Being around my friend Tracy is always an inspiration. It is a talking marathon. We jump from one thing to the next non-stop. And the memories flood. We got to talking about his granddad - the George Bailey of Hamilton, AL. The man who started with nothing and became the “richest man in town”. He served for 45-50 years as an elder - he was on numerous boards, served as a city councilman. I met him in 1966, I was 4. He’s who encouraged my dad to start jogging when jogging wasn't "cool" - and dad jogged nearly EVERY day for 50 years. Knew him and his life for 40 years. He was Uncle Lem to me. I moved to work with the church in Hamilton in 1988. Great church and great people. I’ve really grown to love middle Tennessee but Hamilton will probably always be home to me (I was born there and then preached there for 10 years). I learned many things from Uncle Lem but one was a hard, important and valuable leadership lesson. Lem had been an elder for 45 years when I moved to work with the church there. He’d seen it all but he was a gentle servant. He could have pushed his considerable influence around, even around the table of fellow shepherds. Instead he was often quite until asked his opinion or position.
I remember the Sunday evening when he stepped aside as an elder. I wish I had the script he must have prayed long and hard over. As best as I can remember it he said: “I’ve served as long as I need to, being an elder is not a lifetime appointment and we have some men who need to take the lead and who need to be given the opportunity to serve. And I need to resign before I lose my ability to make decisions.” The other elders all with one voice tried to get him to reconsider, especially assuring him he was still strong of mind.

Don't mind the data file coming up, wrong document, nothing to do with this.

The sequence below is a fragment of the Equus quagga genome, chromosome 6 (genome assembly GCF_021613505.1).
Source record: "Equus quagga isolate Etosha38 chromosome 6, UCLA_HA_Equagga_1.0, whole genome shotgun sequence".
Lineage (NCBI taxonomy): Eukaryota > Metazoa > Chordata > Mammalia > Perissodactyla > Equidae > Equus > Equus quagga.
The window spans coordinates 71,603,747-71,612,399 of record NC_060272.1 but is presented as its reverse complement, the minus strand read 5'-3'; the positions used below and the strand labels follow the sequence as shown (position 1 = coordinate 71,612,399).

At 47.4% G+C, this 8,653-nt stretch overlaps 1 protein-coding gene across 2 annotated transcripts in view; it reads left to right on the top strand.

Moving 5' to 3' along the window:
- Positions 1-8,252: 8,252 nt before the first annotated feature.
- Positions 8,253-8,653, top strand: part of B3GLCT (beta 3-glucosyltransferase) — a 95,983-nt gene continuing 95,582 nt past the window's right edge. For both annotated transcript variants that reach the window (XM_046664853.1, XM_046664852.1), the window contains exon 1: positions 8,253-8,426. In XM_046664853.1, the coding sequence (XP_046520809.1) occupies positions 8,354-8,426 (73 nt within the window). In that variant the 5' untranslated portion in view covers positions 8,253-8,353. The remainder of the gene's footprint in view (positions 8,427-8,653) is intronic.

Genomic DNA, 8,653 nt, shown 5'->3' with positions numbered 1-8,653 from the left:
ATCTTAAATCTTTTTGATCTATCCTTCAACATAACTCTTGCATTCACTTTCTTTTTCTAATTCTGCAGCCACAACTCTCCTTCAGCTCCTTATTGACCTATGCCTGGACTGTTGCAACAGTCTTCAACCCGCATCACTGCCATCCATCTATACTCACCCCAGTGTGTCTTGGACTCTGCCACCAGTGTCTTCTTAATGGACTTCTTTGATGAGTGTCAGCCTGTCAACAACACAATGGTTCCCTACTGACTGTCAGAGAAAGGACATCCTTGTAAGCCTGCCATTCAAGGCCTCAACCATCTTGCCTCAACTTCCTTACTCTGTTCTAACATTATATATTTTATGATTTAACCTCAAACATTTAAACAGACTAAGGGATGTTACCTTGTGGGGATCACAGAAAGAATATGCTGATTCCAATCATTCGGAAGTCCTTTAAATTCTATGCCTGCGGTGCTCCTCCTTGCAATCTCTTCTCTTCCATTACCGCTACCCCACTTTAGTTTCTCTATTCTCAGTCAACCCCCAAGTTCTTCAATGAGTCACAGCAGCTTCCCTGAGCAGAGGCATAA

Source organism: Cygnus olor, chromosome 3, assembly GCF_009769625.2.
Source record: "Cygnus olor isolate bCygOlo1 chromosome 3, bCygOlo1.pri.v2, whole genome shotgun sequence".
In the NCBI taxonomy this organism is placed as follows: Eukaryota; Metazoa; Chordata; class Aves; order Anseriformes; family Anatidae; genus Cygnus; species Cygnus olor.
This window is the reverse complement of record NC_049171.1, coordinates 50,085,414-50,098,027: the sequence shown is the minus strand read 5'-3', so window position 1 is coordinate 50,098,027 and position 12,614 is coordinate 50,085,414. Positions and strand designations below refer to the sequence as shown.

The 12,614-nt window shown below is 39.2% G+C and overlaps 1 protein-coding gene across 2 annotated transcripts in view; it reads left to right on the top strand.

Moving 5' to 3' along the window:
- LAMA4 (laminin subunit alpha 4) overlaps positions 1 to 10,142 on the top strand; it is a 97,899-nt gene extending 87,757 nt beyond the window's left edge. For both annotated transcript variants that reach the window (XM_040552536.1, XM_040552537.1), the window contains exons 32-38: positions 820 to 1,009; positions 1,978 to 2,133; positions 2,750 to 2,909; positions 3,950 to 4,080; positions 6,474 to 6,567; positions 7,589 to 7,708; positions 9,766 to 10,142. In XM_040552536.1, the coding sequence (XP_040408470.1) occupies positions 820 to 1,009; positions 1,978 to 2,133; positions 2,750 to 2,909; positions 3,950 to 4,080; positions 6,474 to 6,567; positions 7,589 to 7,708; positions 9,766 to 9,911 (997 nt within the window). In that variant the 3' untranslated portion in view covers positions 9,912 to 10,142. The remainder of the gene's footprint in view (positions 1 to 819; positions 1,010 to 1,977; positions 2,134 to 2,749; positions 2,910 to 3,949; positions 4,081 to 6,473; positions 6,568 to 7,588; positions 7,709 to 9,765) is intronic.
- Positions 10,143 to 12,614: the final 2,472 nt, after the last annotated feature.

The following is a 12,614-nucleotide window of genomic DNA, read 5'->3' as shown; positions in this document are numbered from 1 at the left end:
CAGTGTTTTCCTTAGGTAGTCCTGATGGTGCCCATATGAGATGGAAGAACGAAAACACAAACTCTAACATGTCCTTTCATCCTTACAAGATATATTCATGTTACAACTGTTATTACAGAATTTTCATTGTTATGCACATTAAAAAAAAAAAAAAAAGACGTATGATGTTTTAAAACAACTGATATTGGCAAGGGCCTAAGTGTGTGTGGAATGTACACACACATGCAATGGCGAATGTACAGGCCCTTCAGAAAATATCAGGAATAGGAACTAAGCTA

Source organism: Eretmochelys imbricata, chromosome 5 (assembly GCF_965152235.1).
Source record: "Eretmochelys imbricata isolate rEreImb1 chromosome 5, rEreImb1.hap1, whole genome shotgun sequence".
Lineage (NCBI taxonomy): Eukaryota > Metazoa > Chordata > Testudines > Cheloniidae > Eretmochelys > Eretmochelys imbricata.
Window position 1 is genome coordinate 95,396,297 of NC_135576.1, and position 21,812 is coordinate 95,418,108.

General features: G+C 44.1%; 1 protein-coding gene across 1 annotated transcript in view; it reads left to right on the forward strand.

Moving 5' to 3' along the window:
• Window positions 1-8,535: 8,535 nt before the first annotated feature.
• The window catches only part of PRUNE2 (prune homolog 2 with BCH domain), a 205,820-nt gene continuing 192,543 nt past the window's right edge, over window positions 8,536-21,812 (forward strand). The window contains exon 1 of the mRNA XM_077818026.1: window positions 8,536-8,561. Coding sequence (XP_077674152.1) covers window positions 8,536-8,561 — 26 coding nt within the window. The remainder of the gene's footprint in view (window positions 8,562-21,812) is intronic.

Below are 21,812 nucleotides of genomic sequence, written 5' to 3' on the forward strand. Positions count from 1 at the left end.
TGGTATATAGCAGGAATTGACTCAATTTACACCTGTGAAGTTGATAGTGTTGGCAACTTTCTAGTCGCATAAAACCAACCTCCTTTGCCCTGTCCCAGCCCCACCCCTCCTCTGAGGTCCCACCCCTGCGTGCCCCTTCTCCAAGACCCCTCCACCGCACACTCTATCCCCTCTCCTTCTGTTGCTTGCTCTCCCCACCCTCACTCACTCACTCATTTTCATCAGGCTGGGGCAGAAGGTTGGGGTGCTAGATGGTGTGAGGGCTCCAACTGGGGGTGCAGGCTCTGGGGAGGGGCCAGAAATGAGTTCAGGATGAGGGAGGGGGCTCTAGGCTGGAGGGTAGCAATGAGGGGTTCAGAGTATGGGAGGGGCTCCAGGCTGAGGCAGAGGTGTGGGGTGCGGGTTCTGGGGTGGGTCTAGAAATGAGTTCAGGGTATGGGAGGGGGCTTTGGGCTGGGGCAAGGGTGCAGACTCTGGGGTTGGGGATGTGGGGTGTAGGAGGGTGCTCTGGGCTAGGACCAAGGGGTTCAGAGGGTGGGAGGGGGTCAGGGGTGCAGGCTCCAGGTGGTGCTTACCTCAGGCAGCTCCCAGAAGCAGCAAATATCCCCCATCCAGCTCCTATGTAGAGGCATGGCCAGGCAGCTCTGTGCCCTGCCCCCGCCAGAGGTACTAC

That’s when he said something that has stuck with me: “I need to step aside while I still have my wits. If I don’t do it now, when I have to I may not be willing to.”
Now, I’ve known men who have served well late into life. Still in touch and connected, but that man is rare (We had a good brother here at SM that stepped aside last year who served with exceptional connection to a ripe old age and we have a shepherd now who is very engaged and alert in his 70’s. And I don’t know how old Herman King and CC Taggart and those brothers were - but what blessings). But I’ve known many more who needed to “promote” others and recognize their abilities and allow them to serve and guide as shepherds but who refuse to allow what someone allowed for them. It is amazing to see men who were tapped for leadership in their 40’s or 50’s but who now in their 70’s or beyond think a 40 or 50 year old is too young.
Forgetting specific ages: the fact is life changes, age, health, family situations sometimes change.
While unimaginable “Uncle” Lem was in his late 20’s when he was appointed and my granddad was 27. The church I grew up in appointed 7 men who were all in their early 30’s in 1972 (I think that was the year). Those men have now served nearly 40 years and have “seen it all” and lead exceptionally well. Elder does mean ancient - it is a relative term (and don’t throw that OT stuff about age 50 up to me, unless you want to sacrifice bulls and goats as well). I don’t know that the 20’s and 30’s thing is wise, but most of the greatest shepherds I’ve known have served long and faithfully. Long enough to grow and see and to have learned from some of their fellow servants.
My question is do you have an exit strategy? Do you have people who love you and you trust enough who will tell you when it’s time to move on? And, maybe most significant, do you have “younger” men who you are pouring your knowledge, wisdom and love for souls into who will serve beyond you.
God bless all faithful, loving dedicated, pure shepherds! Any healthy church is blessed by that group! I love them and am thankful for them.